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Flight simulator and fNIRS : study of relation between cognitive workload and anxiety.

Abstract : In aviation, knowing the internal state of pilots is desirable to prevent and detect abnormal situations such as an excessive cognitive workload (CW) or acute stress, both known to impact human performance [1]. Detecting these states becomes crucial with the possible emergence of Single Pilot Operations (SPO), during which tasks will be largely supported by a single pilot and the aircraft systems. The mental constructs of CW and acute stress have been extensively studied in the human factor literature, but the analysis of their respective impact in the same ecological situations remains poorly studied. In the current study, twenty-one private pilots from the French Civil Aviation University were recruited. They all performed two realistic flight simulator scenarios with the same difficult level and duration (around 35 minutes each). The CW was manipulated with the difficulty of a secondary task (low CW vs high CW; for details, see [2]) and the level of stress was manipulated by means of a social stressor (low arousal vs high arousal). We examined brain hemodynamic activity via functional near infrared spectroscopy (fNIRS) with a portable NIRS system (NIRSport, NIRx Medical Technologies, NY, USA). We recorded 14 fNIRS channels that were subdivided to create four regions of interest: left prefrontal and parietal cortex; right prefrontal and parietal cortex. Analyzes were focused on oxy-hemoglobin (Oxy-Hb) concentration changes. We found a main effect of CW (p = .01, ηp² = .31) with a higher Oxy-Hb level under high CW condition vs low CW. This effect of cognitive workload was significant particularly in the right prefrontal cortex (CW x laterality interaction, p = .01, ηp² = .21). An interaction between CW and acute stress level was also found (p= .04, ηp² = .20). Post-hoc analysis showed that the increase in Oxy-Hb concentration between high CW and low CW was significant only under high arousal.In accordance with previous research [3,4,5], our results confirmed that an augmentation in CW leads to an increase in OxyHb concentration. However, the lateralization of this effect to the right prefrontal cortex was a little unanticipated. Usually, left prefrontal cortex is the region where the maximum Oxy-Hb concentration increase was found [5] and manipulation of arousal involves the right hemisphere [6], no such result was found here. The moderate effect of the high arousal conditions tends to indicate that our stress manipulation was relatively weak [2]. However, our results emphasized that the combination of high mental workload and acute stress (high arousal condition) was the one that triggered the higher OxyHb concentration. This result supports the idea that these two constructs might interact and could promote a recruitment of further resources at the expense of unsuitable physiological cost, as proposed by the cognitive-energetical framework [7].To conclude, fNIRS can accurately assess CW fluctuation and the fusion with other measures could give some complementary information on internal state of the pilot. It has been shown to be an effective tool in cognitive neuroscience and has some interesting operational characteristics: non-invasive, portable, silent, movement tolerant, fast set-up [8].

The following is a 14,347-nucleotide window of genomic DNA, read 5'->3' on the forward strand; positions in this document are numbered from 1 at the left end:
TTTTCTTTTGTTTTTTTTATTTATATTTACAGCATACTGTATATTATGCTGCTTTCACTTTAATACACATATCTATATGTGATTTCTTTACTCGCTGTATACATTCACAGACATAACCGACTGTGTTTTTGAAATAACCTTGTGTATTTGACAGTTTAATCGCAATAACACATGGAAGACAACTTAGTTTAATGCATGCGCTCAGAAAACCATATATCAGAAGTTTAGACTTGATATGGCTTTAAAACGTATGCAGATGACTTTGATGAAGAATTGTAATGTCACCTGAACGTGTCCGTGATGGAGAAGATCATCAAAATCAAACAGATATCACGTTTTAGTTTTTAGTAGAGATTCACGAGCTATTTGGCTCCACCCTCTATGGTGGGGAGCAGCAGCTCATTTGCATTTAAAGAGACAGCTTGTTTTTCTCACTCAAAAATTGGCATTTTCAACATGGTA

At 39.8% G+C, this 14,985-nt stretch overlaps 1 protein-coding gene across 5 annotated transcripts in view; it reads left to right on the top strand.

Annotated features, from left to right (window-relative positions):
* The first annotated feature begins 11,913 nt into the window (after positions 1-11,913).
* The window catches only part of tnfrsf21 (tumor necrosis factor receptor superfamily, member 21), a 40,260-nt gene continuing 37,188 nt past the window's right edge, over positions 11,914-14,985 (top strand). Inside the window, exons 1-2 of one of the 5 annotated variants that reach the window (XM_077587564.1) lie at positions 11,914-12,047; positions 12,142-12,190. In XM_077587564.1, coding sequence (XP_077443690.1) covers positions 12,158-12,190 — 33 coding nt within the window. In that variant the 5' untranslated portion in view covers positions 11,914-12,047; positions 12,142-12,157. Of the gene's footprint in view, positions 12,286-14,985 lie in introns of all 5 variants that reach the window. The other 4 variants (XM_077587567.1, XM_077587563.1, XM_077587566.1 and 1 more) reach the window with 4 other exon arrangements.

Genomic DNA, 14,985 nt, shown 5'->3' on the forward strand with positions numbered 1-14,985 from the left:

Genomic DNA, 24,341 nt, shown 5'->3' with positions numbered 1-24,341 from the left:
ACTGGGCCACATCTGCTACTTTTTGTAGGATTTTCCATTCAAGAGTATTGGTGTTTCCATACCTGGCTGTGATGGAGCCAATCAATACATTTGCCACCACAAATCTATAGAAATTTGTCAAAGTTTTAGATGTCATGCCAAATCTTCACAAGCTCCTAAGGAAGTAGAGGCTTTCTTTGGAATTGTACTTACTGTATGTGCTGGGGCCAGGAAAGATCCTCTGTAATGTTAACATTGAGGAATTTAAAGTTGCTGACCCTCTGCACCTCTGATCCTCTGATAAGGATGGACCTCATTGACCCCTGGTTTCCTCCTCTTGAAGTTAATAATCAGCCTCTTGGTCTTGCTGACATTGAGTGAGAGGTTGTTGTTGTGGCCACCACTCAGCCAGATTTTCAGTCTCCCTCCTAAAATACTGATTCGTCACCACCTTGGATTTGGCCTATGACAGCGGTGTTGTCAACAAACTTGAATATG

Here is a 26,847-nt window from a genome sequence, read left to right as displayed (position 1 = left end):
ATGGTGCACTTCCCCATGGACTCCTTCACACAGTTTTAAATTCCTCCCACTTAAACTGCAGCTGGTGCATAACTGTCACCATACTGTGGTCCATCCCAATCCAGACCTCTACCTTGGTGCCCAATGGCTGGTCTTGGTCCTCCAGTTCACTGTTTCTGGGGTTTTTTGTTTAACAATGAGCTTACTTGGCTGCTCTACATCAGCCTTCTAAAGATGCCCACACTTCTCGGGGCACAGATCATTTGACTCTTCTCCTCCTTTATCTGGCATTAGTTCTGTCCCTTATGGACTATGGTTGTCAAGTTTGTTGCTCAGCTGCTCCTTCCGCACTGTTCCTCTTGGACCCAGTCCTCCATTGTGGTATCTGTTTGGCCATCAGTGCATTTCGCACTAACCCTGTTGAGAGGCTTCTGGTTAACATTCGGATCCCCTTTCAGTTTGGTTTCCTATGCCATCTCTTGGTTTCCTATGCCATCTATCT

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https://hal.archives-ouvertes.fr/hal-03001239
Contributor : Damien Mouratille Connect in order to contact the contributor
Submitted on : Thursday, November 12, 2020 - 12:03:45 PM
Last modification on : Wednesday, November 17, 2021 - 12:33:27 PM

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  • HAL Id : hal-03001239, version 1

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Damien Mouratille, Antonio R. Hidalgo-Muñoz, Yves Rouillard, Nadine Matton, Radouane El Yagoubi, et al.. Flight simulator and fNIRS : study of relation between cognitive workload and anxiety.. ICCAS 2020, 1st International Conference on Cognitive Aircraft Systems, Mar 2020, Toulouse, France. ⟨hal-03001239⟩

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